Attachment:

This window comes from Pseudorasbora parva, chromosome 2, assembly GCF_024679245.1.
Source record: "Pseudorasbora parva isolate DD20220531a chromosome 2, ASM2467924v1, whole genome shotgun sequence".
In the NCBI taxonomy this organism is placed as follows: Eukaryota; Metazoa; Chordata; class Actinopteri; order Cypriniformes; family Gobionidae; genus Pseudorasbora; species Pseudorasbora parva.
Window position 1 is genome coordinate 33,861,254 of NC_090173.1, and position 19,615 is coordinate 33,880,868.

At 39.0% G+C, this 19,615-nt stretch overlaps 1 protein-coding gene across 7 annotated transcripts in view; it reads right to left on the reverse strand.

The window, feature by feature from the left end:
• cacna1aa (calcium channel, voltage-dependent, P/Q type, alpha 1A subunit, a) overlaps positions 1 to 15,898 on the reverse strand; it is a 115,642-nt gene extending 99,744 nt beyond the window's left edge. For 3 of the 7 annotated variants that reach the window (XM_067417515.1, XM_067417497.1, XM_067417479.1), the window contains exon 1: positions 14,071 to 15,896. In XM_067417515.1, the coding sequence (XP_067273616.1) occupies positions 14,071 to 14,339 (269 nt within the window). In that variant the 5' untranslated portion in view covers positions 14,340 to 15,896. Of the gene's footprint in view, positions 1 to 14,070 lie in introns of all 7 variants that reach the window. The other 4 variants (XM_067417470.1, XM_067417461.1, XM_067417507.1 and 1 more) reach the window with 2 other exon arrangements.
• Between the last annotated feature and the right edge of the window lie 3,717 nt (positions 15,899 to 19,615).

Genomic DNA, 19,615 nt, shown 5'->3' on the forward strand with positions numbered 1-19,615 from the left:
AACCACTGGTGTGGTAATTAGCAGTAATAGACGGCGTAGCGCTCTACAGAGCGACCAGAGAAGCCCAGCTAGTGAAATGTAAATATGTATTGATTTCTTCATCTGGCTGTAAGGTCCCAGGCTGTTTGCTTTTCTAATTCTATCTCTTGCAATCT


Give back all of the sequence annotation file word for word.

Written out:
This window comes from Pseudorasbora parva, chromosome 2, assembly GCF_024679245.1.
Source record: "Pseudorasbora parva isolate DD20220531a chromosome 2, ASM2467924v1, whole genome shotgun sequence".
In the NCBI taxonomy this organism is placed as follows: Eukaryota; Metazoa; Chordata; class Actinopteri; order Cypriniformes; family Gobionidae; genus Pseudorasbora; species Pseudorasbora parva.
Window position 1 is genome coordinate 33,861,254 of NC_090173.1, and position 19,615 is coordinate 33,880,868.

At 39.0% G+C, this 19,615-nt stretch overlaps 1 protein-coding gene across 7 annotated transcripts in view; it reads right to left on the reverse strand.

The window, feature by feature from the left end:
• cacna1aa (calcium channel, voltage-dependent, P/Q type, alpha 1A subunit, a) overlaps positions 1 to 15,898 on the reverse strand; it is a 115,642-nt gene extending 99,744 nt beyond the window's left edge. For 3 of the 7 annotated variants that reach the window (XM_067417515.1, XM_067417497.1, XM_067417479.1), the window contains exon 1: positions 14,071 to 15,896. In XM_067417515.1, the coding sequence (XP_067273616.1) occupies positions 14,071 to 14,339 (269 nt within the window). In that variant the 5' untranslated portion in view covers positions 14,340 to 15,896. Of the gene's footprint in view, positions 1 to 14,070 lie in introns of all 7 variants that reach the window. The other 4 variants (XM_067417470.1, XM_067417461.1, XM_067417507.1 and 1 more) reach the window with 2 other exon arrangements.
• Between the last annotated feature and the right edge of the window lie 3,717 nt (positions 15,899 to 19,615).

Genomic DNA, 19,615 nt, shown 5'->3' on the forward strand with positions numbered 1-19,615 from the left:
AACCACTGGTGTGGTAATTAGCAGTAATAGACGGCGTAGCGCTCTACAGAGCGACCAGAGAAGCCCAGCTAGTGAAATGTAAATATGTATTGATTTCTTCATCTGGCTGTAAGGTCCCAGGCTGTTTGCTTTTCTAATTCTATCTCTTGCAATCT